OK, the first concern we had (masks) was answered, and in a positive way.

Security was a breeze, and as we surveyed the scene, we couldn’t believe how clean the airport looked. I mean, incredibly clean. Nothing was out of place. Many of the more popular restaurants were closed, and the ones that were open had limited menus and everything — and I mean, everything — from plastic forks and knives to salt and pepper packets were either wrapped in plastic or unavailable to the public. If you chose to sit down for a meal (we did not), there was a complete lack of salt and pepper shakers on any of the tables, and every server was masked. Almost every store we walked past other than the convenience store in each terminal was closed.

There appeared to be good effort towards social distancing, and in the gate area people appeared to be wearing masks unless they were eating or drinking something. As they called for boarding for our United Airlines flight to Denver, Mindy and I looked at each other, took a deep breath, made sure our masks were on correctly and got ready to board. Planes are now not boarding by group number. Instead, it’s being done by small groups based on your assigned row. United did an excellent job of reminding passengers of the importance of social distancing during the boarding process, and there were several announcements about the mask requirement. In fact, United had made it clear to us on the phone a couple of days before our departure date that wearing a mask was a requirement to travel with them.

From there, the airline handed out antibacterial wipes to every passenger as they boarded to wipe down our seat, armrests, tray table and seat belts. We already had our own wipes with us, because we did not feel that one wipe was enough to fully clean all areas of our space. We also brought our own hand sanitizer to wash our hands after we wiped down our area. Flight attendants made numerous trips up and down the aisle to collect any garbage so that none of the used wipes accumulated anywhere.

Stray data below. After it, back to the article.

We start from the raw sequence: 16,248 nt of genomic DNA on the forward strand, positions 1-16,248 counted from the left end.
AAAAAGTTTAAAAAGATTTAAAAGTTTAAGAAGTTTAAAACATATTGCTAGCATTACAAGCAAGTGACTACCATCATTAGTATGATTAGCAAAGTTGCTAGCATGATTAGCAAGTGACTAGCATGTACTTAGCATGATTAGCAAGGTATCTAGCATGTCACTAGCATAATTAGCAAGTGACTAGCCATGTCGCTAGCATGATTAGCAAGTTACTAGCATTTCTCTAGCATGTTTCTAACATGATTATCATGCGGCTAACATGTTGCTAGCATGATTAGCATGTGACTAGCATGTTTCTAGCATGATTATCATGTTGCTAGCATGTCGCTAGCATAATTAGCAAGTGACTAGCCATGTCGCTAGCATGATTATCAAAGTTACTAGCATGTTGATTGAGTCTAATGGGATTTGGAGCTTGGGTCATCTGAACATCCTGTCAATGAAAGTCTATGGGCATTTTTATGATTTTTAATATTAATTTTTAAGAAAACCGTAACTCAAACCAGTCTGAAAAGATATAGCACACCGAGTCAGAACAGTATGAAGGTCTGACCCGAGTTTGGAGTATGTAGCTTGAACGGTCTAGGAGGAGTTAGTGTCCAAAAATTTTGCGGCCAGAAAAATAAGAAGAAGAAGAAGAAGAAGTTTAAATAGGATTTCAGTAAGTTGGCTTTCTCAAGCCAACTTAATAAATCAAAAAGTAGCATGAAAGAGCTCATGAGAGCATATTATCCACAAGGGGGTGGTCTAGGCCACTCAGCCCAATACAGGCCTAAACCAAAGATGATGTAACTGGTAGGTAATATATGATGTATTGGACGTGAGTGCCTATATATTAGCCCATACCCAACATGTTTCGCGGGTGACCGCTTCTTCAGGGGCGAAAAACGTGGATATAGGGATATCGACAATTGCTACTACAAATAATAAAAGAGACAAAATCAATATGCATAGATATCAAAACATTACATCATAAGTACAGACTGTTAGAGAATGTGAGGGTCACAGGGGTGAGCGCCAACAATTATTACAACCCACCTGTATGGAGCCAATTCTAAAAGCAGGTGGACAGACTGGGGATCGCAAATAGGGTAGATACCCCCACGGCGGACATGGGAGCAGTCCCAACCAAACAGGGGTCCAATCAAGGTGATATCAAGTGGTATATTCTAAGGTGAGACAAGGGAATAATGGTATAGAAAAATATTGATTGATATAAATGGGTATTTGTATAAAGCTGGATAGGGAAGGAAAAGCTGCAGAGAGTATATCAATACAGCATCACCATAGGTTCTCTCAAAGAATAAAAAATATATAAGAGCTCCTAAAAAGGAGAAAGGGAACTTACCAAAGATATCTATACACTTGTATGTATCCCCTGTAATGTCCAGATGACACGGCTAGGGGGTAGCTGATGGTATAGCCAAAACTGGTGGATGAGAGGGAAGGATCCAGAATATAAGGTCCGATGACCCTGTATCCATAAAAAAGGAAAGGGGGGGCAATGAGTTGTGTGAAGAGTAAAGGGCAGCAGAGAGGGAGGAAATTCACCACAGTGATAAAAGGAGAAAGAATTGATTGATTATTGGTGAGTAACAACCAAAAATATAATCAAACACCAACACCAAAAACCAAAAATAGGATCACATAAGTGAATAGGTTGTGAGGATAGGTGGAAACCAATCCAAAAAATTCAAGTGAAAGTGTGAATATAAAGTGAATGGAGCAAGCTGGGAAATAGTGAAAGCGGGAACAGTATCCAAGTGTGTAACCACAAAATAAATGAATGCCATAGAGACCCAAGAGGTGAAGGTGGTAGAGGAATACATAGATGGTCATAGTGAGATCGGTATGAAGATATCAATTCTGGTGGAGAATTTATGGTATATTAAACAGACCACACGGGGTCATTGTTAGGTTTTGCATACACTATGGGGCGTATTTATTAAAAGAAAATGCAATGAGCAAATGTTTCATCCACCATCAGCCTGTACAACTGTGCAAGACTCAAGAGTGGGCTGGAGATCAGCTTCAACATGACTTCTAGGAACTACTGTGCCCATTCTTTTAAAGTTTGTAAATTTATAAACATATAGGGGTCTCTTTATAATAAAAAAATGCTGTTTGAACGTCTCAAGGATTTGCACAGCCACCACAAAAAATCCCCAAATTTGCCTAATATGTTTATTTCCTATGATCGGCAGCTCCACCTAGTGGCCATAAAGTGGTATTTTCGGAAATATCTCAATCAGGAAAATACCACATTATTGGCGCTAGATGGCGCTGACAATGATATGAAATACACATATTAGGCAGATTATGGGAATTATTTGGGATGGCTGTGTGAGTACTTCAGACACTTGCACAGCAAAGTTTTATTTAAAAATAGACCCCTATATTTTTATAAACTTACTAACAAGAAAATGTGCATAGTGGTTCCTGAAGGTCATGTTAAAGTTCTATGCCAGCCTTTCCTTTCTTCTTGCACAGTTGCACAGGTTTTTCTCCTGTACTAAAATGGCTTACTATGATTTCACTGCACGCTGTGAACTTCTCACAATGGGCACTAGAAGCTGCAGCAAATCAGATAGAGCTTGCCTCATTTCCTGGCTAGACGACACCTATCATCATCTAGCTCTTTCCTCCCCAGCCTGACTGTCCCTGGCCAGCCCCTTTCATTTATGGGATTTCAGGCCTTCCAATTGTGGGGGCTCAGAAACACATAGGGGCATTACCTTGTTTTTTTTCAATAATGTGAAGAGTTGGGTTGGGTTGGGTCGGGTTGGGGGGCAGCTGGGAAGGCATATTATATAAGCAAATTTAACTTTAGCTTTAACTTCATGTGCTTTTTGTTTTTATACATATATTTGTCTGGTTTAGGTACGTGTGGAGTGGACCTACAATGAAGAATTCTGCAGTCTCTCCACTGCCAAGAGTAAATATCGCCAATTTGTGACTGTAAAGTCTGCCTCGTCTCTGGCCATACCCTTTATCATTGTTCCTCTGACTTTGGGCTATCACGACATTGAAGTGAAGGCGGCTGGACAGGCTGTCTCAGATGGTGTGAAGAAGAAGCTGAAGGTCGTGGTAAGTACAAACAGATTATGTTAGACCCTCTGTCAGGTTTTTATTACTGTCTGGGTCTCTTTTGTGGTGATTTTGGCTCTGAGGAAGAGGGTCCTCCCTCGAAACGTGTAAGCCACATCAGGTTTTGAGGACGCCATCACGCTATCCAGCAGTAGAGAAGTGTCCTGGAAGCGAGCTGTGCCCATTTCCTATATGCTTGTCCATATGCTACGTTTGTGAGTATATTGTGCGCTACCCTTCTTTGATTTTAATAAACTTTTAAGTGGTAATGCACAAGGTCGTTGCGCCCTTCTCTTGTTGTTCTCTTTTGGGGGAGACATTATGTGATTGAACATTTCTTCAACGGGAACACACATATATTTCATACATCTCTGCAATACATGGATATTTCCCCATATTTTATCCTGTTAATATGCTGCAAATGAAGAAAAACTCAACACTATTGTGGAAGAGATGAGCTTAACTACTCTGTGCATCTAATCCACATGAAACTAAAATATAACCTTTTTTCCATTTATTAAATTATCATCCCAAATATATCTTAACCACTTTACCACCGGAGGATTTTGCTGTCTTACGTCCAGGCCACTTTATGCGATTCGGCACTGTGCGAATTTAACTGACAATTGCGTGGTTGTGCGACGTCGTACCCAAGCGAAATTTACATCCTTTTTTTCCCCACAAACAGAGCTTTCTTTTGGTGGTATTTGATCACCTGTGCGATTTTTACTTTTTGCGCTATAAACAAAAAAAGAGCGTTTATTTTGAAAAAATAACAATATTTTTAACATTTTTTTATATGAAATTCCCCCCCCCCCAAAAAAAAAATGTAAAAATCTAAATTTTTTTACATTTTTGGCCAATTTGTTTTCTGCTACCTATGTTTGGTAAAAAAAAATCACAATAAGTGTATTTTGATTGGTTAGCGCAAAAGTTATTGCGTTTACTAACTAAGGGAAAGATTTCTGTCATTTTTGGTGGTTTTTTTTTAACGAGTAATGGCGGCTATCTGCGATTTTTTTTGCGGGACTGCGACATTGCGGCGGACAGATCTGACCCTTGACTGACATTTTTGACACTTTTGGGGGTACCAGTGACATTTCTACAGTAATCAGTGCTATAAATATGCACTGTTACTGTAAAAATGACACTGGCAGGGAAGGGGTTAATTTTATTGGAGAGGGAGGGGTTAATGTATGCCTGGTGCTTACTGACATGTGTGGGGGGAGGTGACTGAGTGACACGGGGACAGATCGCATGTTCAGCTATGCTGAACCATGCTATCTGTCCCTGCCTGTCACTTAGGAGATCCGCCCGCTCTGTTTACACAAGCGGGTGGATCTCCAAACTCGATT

My brother Bruce had previously advised us to wear safety goggles that protect the entire eye, because COVID-19 can enter the body through the eyes via respiratory droplets. We saw many people wearing sunglasses for the same reason, but as Dr. Bruce told us, sunglasses don’t protect the sides of your eyes — only the front. I took his advice and had gone to Home Depot the morning of our flight to purchase safety goggles, but was told they were close to sold out. Apparently, a lot of people beginning to brave air travel were wearing them for the same reason. So I hustled over to Aisle 17, scooped up two of three pairs left on the shelf like they were bricks of gold and headed to the checkout. A contactless checkout experience made me start to feel like we could actually pull this off.

The United Airlines flight held 138 seats. Ninety-six of them were taken, and most middle seats were empty, so we felt comfortable in our own small pseudo-bubble trying to stay safe. The plane was unusually quiet. People stayed in their seats and just a few got up to use the lavatories. We had brought our own snacks (we live a low-carb lifestyle, so we didn’t take the high-carb “snack pack” of chips and cookies that was offered to all passengers). The plane was incredibly clean. United did a wonderful job at managing a tough situation and we felt safe and secure that they had done all they could to protect everyone on board. 

Yes, it was weird to be sitting on a plane in the middle of a pandemic wearing a mask, safety goggles and washing my hands multiple times during the flight. And people did keep to themselves much more than I’m used to based on the dozens of flights I have taken over the past couple of years. There wasn’t a lot of chit-chat. But when we landed, we felt that we had been able to keep ourselves from any compromising situation. 

Now, I understand that is not enough to guarantee we don’t contract the virus, but if you are super vigilant about the situations you put yourself in, and take this very seriously, you can protect yourself to the best of your ability. From our experience, the airline did all it could to try and keep its passengers safe.

As our pilot announced we were preparing to land, he also reminded everyone to not attempt to deplane until the row in front of us had cleared at least six feet from us. People stayed orderly and waited their turn to gather their belongings from the overhead storage bin before deplaning. One additional change: Those that gate-checked a bag couldn’t deplane and had to remain seated until their bag was retrieved, brought to the jetway, and their name was called.

All in all, it was a solid experience, and we felt safe. Now, let’s hope it stays that way, so that when we look back on this trip, Mindy and I can truly say: Take That, COVID-19!